Houston, sad to say, has a well-deserved reputation as a wasteland when it comes to bicycling. Recreational cycling and bike commuting alike are difficult within the city's 600 square miles, where would-be cyclists endure crushing heat and humidity along with unfriendly drivers and a street department that depends on torrential rains to remove broken glass from the streets.
There is now, however, a faint glimmer of hope on the horizon: as of May 2, 2012, Houston launches a B-Cycle bike rental program based at three sites in the city's downtown. The first 18 of the program's sharable bikes - gray, unisex three-speeds with flat handlebars and a big handlebar basket - are now in place at "B-stations," special kiosks near City Hall and the Central Library, the George R. Brown Convention Center and Market Square. Plans are to expand the program to include 200 more bikes and reach into the Texas Medical Center area by the end of 2012.
Fourteen other southern and western cities already participate in similar programs, including Denver-Boulder and Broward County, Fla. Here in Texas, San Antonio has had a B-Cycle bike-sharing in place for a year. The Houston program is in part federally-funded, with a total cost of approximately $105,000. Besides federal and city funds, additional support comes from local cycling chain Bike Barn, Bike Houston, Houston First and the Downtown District. The program will be overseen by a dedicated nonprofit organization, Houston Bike Share. Bike Barn will maintain the bikes.
Future expansion plans call for additional stations in the usual locations; including the Heights and Hermann Park. According to the Houston City Council, two of the three kiosks opening today are solar-powered mobile units that can be moved closer to special events. In other words, look for a B-Cycle kiosk next time you're at Discovery Green for iFest or in NearTown for the Art Car Parade.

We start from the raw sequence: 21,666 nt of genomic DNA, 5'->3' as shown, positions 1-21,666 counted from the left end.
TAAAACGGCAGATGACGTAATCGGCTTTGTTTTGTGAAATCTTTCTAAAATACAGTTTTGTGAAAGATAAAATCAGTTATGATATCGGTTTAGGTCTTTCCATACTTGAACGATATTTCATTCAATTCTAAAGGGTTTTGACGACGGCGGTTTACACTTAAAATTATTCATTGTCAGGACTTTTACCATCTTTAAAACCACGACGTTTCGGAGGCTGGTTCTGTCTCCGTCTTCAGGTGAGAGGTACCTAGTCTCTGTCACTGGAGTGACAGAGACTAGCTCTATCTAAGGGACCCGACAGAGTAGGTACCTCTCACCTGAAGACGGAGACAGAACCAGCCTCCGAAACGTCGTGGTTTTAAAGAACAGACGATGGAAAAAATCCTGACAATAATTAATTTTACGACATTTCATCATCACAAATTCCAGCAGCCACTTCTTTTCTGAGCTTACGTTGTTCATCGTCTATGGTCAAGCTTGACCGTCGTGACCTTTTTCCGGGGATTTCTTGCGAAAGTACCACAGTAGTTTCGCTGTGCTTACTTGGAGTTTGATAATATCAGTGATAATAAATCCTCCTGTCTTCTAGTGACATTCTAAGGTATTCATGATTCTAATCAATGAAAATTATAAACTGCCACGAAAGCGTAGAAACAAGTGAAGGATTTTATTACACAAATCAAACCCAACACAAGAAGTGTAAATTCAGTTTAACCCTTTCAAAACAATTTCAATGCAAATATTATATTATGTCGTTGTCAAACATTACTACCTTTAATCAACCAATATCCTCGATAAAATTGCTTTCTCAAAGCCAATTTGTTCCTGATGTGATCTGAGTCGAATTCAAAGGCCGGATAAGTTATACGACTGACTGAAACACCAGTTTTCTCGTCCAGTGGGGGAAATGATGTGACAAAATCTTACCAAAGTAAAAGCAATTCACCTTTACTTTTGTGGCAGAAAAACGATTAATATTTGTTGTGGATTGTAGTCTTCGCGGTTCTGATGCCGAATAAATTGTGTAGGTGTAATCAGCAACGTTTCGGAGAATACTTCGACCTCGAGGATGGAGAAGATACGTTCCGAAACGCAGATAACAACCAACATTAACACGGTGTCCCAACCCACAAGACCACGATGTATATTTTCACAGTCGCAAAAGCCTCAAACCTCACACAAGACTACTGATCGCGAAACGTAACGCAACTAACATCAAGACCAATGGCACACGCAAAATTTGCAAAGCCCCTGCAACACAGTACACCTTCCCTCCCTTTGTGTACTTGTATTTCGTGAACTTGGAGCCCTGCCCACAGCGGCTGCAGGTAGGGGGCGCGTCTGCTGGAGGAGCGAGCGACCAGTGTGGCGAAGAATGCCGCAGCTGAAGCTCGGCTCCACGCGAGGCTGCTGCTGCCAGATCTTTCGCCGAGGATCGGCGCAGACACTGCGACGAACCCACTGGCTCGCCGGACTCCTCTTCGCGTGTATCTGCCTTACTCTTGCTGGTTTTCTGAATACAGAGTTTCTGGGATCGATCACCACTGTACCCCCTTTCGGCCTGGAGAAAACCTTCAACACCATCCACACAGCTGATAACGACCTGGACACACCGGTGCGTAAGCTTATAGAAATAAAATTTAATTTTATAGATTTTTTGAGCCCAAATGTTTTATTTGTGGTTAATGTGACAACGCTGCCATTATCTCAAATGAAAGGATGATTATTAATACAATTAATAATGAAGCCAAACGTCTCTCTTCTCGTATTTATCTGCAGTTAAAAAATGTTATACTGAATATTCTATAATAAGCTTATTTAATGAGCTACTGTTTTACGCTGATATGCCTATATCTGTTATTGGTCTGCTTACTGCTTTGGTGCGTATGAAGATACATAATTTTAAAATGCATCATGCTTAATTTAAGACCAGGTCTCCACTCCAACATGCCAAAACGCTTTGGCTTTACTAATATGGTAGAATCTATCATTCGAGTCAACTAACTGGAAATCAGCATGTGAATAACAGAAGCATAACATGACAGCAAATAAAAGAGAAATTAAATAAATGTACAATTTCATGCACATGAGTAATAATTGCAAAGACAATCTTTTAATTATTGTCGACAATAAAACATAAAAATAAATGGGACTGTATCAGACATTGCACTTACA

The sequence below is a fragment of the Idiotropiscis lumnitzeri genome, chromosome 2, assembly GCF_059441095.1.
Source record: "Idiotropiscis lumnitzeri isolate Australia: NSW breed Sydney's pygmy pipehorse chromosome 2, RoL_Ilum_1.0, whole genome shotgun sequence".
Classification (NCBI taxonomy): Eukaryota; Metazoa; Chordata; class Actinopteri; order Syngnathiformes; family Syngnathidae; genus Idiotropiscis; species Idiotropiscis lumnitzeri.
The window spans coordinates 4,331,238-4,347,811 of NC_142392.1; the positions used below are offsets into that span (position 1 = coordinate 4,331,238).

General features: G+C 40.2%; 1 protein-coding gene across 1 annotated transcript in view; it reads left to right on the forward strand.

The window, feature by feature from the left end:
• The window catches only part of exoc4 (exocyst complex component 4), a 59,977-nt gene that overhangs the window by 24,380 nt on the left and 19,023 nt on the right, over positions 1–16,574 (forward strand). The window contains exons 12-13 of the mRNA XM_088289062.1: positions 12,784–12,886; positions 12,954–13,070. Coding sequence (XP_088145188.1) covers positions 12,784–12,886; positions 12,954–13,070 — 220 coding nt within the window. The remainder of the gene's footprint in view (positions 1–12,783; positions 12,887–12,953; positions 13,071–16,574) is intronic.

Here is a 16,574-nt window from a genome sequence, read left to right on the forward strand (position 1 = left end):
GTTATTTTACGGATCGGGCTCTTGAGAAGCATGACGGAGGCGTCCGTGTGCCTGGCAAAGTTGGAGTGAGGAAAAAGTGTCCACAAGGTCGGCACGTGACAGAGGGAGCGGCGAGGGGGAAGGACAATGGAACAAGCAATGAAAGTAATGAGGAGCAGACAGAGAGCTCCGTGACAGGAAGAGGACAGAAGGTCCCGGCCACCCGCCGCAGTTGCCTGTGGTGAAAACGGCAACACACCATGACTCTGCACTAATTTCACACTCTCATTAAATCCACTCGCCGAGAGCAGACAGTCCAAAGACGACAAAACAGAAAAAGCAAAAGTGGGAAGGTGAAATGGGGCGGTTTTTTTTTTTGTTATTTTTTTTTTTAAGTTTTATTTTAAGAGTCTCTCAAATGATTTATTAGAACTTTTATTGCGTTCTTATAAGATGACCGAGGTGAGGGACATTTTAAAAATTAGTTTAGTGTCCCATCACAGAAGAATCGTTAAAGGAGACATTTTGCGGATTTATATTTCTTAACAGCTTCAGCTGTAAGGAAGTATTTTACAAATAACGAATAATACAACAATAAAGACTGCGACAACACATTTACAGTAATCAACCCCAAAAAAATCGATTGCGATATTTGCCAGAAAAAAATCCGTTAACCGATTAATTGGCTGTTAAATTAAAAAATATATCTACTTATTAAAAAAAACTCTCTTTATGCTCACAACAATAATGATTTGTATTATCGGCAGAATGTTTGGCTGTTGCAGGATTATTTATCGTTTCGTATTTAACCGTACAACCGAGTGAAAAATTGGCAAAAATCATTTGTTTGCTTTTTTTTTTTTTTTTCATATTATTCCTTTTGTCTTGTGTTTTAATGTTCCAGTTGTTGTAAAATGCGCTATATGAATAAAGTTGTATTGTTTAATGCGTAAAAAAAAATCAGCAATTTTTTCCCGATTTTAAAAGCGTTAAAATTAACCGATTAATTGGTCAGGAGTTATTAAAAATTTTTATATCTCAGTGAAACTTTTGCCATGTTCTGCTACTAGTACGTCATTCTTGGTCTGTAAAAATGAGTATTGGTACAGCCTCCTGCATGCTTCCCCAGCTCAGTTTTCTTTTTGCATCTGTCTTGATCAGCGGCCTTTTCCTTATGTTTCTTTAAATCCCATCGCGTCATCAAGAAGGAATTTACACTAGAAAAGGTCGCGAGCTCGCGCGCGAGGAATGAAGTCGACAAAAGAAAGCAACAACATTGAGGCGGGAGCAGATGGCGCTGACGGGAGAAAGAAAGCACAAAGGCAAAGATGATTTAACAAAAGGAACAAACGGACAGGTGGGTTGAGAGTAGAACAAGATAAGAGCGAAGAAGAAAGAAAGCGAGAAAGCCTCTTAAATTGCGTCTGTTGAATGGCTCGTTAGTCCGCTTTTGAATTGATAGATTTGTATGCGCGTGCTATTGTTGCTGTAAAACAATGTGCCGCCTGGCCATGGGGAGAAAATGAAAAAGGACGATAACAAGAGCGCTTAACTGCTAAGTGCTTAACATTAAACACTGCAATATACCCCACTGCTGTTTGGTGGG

Patrons may rent a bike at any station and return it to the same or another station. Kiosks will be open 6 AM to 11 PM. All riders must use a credit card to buy a 24-hour or 7-day pass or an annual membership. Once a pass is in hand, the first 90 minutes period is free; after 90 minutes the rental is $2 per half hour. Riders can always return the bike within the free period and then immediately check it out again to avoid paying rental. One-day passes are available at the docking stations; riders must sign up for 7-day passes and annual memberships at the program's website, houston.bycyle.com. Annual members will receive a personal "B-card" to expedite rentals.
As is typical in the Bayou City, no plans have been made to extend the system beyond the Downtown-Heights-Montrose area.